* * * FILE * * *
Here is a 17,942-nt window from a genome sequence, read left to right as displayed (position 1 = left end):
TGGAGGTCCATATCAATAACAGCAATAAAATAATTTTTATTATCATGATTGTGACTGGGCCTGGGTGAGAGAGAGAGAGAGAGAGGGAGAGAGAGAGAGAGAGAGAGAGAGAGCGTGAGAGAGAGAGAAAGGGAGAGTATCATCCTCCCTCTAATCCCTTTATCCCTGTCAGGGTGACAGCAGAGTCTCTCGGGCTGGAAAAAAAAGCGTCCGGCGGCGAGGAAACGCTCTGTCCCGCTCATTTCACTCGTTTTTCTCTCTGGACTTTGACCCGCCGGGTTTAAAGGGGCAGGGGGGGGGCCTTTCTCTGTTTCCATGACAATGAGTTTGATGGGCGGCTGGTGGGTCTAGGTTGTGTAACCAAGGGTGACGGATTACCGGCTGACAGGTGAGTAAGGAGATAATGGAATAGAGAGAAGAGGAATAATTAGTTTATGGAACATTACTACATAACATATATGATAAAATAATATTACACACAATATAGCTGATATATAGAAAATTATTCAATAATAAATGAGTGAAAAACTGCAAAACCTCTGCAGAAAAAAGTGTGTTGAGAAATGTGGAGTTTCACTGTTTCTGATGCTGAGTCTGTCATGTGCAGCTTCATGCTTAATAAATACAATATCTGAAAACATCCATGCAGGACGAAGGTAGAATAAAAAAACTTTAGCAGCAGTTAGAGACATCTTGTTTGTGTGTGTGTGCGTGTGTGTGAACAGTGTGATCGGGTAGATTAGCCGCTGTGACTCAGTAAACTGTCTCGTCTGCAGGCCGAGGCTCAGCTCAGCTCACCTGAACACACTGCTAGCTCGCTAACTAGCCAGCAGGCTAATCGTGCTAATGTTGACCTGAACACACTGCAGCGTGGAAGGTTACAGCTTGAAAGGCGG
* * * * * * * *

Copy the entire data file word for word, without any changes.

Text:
Here is a 17,942-nt window from a genome sequence, read left to right as displayed (position 1 = left end):
TGGAGGTCCATATCAATAACAGCAATAAAATAATTTTTATTATCATGATTGTGACTGGGCCTGGGTGAGAGAGAGAGAGAGAGAGGGAGAGAGAGAGAGAGAGAGAGAGAGAGCGTGAGAGAGAGAGAAAGGGAGAGTATCATCCTCCCTCTAATCCCTTTATCCCTGTCAGGGTGACAGCAGAGTCTCTCGGGCTGGAAAAAAAAGCGTCCGGCGGCGAGGAAACGCTCTGTCCCGCTCATTTCACTCGTTTTTCTCTCTGGACTTTGACCCGCCGGGTTTAAAGGGGCAGGGGGGGGGCCTTTCTCTGTTTCCATGACAATGAGTTTGATGGGCGGCTGGTGGGTCTAGGTTGTGTAACCAAGGGTGACGGATTACCGGCTGACAGGTGAGTAAGGAGATAATGGAATAGAGAGAAGAGGAATAATTAGTTTATGGAACATTACTACATAACATATATGATAAAATAATATTACACACAATATAGCTGATATATAGAAAATTATTCAATAATAAATGAGTGAAAAACTGCAAAACCTCTGCAGAAAAAAGTGTGTTGAGAAATGTGGAGTTTCACTGTTTCTGATGCTGAGTCTGTCATGTGCAGCTTCATGCTTAATAAATACAATATCTGAAAACATCCATGCAGGACGAAGGTAGAATAAAAAAACTTTAGCAGCAGTTAGAGACATCTTGTTTGTGTGTGTGTGCGTGTGTGTGAACAGTGTGATCGGGTAGATTAGCCGCTGTGACTCAGTAAACTGTCTCGTCTGCAGGCCGAGGCTCAGCTCAGCTCACCTGAACACACTGCTAGCTCGCTAACTAGCCAGCAGGCTAATCGTGCTAATGTTGACCTGAACACACTGCAGCGTGGAAGGTTACAGCTTGAAAGGCGG